This is an article about recent developments in the debate over mass incarceration.
When The Ohio State University Professor of Law Michelle Alexander wrote The New Jim Crow: Mass Incarceration in an Era of Colorblindness, one wonders if she could have imagined that a mere three years later her book would have started a movement. The book has been read in law schools, churches, city halls, prisons, and book clubs. Across the country discussions rage on from newspapers to blogs about the pernicious effects of mass incarceration on persons of color, and increasingly, with the release of a new Brennan Center for Justice report on April 9, 2013, on class minorities.
The problem is complicated. Alexander argues that a menagerie of decreased educational opportunities, colorblindness, irrational drug laws, and harsh sentencing guidelines have exacted a considerable toll on people of color. In fact, one in nine black children have a parent in jail and one in 28 Latina/o children do as well. This stands in stark contrast to one in 57 white children with a parent incarcerated. The Brennan Center for Justice at New York University School of Law has added to Alexander's work by showing the ways in which Gideon v. Wainwright, the U.S. Supreme Court case decided 50 years ago this year that guaranteed effective counsel to indigent defendants, has not been followed, allowing more poor people to end up in prison as a result of ineffective representation. The results have been prisons filled with persons of color and poor people, many of whom are convicted of petty crimes and non-violent drug offenses.
The stakes are real. A felony conviction can lead to disenfranchisement, inability to apply for various social services and educational opportunities, trouble finding meaningful work, and a lifelong stigma that haunts ex-offenders throughout their lives. Years lost in prison can be prime years for earnings, socialization, and education. Prison does not end when the ex-offender walks out of the gates.
Recently Dr. Boyce Watkins, economist and activist, and hip-hop mogul Russell Simmons presented at letter to President Obama signed by a who's who of celebrities and decision-makers. The letter called on the President to reform the criminal-justice system by ending the War on Drugs and bringing about the end of mass incarceration. To do this, the authors call on the President to apply the Fair Sentencing Act to all inmates sentenced under the 100-to-1 crack-to-powder disparity. This disparity saw persons in possession of crack, a drug more often used by people of color, to receive roughly the same sentence as those persons posing 100 times as much cocaine, a drug typically associated with whites. To this end, the authors ask President Obama to support the Justice Safety-Valve Act, which would allow judges to disregard mandatory sentencing standards when the judge found such an action to be appropriate. We must support legislation that reforms our draconian criminal justice system.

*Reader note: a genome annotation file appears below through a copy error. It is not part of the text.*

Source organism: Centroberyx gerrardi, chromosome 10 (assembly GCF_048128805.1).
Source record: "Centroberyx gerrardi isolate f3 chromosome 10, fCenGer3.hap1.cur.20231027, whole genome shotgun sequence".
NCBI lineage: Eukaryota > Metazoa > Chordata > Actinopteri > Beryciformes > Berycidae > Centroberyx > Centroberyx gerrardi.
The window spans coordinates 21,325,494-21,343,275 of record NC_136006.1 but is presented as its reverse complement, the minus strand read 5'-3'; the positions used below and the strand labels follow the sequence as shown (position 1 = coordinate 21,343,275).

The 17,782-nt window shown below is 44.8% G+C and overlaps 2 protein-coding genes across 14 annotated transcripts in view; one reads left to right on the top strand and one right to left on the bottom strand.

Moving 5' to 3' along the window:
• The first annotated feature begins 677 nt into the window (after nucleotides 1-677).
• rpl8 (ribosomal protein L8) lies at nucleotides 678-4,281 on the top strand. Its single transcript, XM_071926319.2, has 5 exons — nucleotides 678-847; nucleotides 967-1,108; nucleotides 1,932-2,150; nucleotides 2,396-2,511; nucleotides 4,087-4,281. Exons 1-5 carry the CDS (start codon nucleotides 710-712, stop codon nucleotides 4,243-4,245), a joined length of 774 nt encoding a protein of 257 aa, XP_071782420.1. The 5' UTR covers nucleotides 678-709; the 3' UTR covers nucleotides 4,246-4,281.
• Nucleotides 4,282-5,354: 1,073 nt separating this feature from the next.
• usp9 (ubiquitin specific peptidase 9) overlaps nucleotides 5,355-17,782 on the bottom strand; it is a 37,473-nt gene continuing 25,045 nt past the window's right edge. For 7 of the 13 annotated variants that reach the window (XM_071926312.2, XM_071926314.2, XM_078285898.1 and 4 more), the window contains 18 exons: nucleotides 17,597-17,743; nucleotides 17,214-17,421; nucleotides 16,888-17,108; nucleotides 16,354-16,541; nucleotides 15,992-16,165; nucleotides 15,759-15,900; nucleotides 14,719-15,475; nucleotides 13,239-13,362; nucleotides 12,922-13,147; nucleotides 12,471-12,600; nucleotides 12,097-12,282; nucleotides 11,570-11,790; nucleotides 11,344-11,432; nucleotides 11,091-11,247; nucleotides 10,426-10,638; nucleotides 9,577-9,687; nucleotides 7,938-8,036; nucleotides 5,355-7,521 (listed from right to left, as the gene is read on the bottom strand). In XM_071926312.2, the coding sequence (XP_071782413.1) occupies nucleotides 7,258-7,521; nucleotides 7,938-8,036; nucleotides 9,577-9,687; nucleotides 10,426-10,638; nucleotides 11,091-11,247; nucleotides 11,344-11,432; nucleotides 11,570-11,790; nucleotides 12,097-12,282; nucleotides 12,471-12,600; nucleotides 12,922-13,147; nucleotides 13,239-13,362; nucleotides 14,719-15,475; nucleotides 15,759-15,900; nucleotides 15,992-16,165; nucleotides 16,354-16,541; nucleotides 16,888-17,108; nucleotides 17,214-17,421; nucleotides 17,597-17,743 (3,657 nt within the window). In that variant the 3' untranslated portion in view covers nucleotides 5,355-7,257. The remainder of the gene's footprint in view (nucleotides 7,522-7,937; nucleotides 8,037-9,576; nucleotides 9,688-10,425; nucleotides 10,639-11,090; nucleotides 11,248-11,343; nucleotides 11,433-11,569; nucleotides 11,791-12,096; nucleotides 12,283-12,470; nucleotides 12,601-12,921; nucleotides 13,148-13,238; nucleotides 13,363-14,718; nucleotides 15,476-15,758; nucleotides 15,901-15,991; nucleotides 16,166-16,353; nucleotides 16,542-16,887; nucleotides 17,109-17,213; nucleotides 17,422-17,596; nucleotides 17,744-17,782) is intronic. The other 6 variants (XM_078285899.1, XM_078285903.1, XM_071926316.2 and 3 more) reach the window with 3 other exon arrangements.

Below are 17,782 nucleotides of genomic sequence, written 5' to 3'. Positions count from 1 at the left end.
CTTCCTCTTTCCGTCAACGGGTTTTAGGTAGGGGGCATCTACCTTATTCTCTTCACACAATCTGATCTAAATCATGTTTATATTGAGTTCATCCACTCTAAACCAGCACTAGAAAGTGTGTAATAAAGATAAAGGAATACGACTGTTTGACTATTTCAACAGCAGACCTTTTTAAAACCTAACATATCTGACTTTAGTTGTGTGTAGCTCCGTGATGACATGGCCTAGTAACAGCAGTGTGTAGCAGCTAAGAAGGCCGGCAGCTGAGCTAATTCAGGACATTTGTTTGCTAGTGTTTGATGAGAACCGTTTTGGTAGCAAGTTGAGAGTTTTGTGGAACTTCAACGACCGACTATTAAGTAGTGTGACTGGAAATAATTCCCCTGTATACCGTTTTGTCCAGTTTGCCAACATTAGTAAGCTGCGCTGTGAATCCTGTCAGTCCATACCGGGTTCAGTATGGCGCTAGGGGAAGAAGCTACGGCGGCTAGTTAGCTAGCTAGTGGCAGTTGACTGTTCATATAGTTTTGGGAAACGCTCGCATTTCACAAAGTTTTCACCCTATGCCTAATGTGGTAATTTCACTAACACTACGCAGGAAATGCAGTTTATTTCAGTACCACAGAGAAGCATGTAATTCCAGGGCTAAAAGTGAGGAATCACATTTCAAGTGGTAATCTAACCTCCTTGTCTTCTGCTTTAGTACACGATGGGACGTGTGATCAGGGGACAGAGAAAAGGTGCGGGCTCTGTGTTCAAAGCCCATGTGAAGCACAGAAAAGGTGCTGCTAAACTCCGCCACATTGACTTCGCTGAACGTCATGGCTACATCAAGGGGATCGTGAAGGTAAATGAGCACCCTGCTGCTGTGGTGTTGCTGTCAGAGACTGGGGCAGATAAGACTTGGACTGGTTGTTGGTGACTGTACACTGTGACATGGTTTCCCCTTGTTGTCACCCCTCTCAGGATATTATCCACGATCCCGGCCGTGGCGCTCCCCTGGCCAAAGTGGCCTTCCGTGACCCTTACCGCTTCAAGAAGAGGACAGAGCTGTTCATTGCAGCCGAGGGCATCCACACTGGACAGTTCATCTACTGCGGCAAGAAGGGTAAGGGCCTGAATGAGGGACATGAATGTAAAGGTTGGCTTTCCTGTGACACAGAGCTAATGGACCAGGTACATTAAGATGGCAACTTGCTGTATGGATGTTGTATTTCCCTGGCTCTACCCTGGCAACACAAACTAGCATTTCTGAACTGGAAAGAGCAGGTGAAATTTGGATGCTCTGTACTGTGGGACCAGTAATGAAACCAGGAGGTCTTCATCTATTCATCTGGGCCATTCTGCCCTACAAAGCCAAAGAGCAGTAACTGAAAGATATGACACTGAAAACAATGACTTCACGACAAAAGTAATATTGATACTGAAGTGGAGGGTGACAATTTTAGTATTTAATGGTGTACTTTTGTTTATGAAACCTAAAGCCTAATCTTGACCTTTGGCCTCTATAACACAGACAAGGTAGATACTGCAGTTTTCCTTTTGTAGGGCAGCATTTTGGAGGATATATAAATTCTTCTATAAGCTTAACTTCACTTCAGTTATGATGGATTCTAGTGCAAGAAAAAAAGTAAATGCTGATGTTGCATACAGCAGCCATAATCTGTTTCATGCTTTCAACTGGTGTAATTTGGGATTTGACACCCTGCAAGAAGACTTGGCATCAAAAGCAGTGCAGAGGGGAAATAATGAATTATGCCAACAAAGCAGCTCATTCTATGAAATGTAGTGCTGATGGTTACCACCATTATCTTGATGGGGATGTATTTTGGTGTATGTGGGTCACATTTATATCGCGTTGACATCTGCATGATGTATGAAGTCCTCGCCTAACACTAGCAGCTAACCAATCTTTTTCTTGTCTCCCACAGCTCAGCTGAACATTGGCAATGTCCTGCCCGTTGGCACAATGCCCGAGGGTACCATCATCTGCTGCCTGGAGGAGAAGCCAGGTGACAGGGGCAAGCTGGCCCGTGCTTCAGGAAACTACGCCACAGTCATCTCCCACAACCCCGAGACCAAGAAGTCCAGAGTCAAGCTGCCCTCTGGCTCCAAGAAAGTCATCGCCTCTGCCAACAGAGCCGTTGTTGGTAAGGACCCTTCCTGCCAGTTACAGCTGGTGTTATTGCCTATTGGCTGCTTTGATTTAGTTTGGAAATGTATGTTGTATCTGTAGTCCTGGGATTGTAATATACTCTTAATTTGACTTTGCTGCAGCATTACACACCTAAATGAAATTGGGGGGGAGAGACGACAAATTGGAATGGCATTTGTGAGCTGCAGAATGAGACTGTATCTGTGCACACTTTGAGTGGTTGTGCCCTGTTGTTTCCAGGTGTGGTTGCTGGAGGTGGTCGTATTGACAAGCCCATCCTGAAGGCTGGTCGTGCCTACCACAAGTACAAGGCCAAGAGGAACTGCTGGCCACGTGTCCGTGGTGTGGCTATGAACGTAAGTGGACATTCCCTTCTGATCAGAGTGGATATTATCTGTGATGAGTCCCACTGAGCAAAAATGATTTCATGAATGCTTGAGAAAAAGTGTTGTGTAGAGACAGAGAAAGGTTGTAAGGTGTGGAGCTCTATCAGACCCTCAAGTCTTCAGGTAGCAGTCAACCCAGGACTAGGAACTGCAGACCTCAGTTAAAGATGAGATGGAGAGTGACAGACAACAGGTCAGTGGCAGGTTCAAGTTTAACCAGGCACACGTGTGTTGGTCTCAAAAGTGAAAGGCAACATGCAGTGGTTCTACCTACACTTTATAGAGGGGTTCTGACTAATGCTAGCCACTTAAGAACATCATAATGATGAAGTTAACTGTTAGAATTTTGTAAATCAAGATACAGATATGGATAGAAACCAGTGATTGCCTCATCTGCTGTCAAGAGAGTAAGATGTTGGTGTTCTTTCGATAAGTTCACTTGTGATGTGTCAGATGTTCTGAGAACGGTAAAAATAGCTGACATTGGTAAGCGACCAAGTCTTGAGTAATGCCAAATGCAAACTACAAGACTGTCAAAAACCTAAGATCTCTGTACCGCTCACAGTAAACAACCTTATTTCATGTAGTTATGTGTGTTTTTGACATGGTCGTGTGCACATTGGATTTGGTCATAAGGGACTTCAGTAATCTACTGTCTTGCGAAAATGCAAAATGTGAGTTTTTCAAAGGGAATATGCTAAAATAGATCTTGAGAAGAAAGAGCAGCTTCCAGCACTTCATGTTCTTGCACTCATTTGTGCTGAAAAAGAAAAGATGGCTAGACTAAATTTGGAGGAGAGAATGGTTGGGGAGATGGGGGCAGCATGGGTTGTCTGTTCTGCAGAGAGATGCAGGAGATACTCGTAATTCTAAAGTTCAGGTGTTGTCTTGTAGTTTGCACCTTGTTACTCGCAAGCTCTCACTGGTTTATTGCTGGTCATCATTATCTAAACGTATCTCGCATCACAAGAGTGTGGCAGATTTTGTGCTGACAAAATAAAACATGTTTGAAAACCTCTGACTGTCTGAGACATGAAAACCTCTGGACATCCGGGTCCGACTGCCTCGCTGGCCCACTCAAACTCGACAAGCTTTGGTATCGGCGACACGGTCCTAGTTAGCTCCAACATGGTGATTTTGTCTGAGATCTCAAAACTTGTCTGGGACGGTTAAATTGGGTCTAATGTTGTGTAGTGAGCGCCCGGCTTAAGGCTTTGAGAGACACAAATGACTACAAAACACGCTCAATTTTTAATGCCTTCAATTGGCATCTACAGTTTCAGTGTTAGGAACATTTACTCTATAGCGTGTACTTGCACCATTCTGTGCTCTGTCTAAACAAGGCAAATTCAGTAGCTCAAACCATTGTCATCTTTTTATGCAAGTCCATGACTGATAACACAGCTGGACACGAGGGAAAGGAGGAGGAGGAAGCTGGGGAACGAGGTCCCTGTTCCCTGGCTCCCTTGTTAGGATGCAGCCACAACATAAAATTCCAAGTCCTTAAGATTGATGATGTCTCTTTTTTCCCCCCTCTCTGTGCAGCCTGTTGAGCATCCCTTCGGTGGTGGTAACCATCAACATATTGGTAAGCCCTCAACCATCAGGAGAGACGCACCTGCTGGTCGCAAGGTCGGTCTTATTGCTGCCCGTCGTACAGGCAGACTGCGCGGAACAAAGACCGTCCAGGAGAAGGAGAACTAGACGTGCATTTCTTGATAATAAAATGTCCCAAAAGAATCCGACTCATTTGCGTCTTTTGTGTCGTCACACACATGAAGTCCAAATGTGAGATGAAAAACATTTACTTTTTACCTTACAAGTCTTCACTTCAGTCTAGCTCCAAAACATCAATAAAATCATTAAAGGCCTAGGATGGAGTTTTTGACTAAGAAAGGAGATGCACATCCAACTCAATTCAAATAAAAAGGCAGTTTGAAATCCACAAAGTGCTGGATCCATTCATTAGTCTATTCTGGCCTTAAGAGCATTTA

It is time we take a stand. Prisons are over-crowded and the amount of money we spend in tax revenue on one prisoner is more than three times what we spend on each student in K-12 in most school districts. Families are being destroyed at an alarming rate. Rehabilitation has fallen by the wayside and education funding has taken a back seat to prison funding. These issues matter because they shape the make-up of our communities, schools, workplaces, and gathering places. They influence the ways government spends money, on what and for what.
In order to reclaim our criminal justice system and better build a society that empowers people to have productive lives, we must strenuously oppose mass incarceration and heed the warnings of Michelle Alexander. Colorblindness is no longer a misplaced shield to prevent discussions of race, it is shielded wielded to disempower people of color under the cloak of political correctness and equality rhetoric.
Nick J. Sciullo is a Ph.D. student in the Department of Communication at Georgia State University studying rhetoric. His writing has appeared in the Harvard Journal of Law & Gender, Drexel Law Review, Willamette Law Review, Whittier Law Review, Oklahoma City University Law Review, New York City Law Review, National Lawyers Guild Review, the crit: a critical legal studies journal, Howard Scroll: The Social Justice Law Review, and Crossroads. His popular writing has appeared in the Richmond Times-Dispatch, Toledo Blade, Charleston Gazette, Jamestown Post-Journal, Martinsburg Journal, Alexandria Gazette Packet, and Alexandria Times. He received his B.A. from the University of Richmond, J.D. from the West Virginia University College of Law, and M.S. from Troy University.
Some of his writing can be viewed on his SSRN page: http://ssrn.com/author=981024.